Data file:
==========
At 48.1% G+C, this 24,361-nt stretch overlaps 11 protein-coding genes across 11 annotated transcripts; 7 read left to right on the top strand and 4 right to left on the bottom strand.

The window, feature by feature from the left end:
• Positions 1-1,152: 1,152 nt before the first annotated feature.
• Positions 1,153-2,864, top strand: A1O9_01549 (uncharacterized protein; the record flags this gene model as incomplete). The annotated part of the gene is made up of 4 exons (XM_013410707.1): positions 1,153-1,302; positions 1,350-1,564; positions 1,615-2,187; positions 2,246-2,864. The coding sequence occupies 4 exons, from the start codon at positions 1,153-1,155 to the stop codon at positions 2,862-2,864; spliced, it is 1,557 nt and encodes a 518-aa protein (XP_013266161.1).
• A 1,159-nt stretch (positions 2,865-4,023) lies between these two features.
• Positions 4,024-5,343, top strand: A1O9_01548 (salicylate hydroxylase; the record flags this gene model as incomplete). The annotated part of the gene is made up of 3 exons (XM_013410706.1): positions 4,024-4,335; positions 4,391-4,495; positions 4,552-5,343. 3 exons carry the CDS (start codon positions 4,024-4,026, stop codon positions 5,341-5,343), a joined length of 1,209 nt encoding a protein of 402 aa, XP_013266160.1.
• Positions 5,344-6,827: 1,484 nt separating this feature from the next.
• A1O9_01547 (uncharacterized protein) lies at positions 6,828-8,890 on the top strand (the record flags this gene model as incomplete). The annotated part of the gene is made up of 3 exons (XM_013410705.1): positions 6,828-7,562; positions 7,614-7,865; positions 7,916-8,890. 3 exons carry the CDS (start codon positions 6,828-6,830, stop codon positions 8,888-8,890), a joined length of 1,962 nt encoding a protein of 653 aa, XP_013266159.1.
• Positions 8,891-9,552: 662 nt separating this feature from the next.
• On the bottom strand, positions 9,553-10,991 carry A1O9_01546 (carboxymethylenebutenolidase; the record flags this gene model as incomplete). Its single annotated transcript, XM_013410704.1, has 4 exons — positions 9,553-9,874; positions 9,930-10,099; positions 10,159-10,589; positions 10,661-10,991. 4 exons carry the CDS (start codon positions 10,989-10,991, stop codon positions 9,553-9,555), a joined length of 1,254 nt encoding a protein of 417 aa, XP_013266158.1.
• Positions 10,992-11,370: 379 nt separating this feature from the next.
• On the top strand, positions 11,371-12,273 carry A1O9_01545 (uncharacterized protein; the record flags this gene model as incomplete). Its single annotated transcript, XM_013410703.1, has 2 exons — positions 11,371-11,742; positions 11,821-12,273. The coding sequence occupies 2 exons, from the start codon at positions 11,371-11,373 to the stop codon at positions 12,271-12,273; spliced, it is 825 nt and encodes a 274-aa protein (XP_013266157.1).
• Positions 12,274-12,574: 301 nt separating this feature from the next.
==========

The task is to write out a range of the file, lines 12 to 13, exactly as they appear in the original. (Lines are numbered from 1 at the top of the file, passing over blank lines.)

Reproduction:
• On the top strand, positions 11,371-12,273 carry A1O9_01545 (uncharacterized protein; the record flags this gene model as incomplete). Its single annotated transcript, XM_013410703.1, has 2 exons — positions 11,371-11,742; positions 11,821-12,273. The coding sequence occupies 2 exons, from the start codon at positions 11,371-11,373 to the stop codon at positions 12,271-12,273; spliced, it is 825 nt and encodes a 274-aa protein (XP_013266157.1).
• Positions 12,274-12,574: 301 nt separating this feature from the next.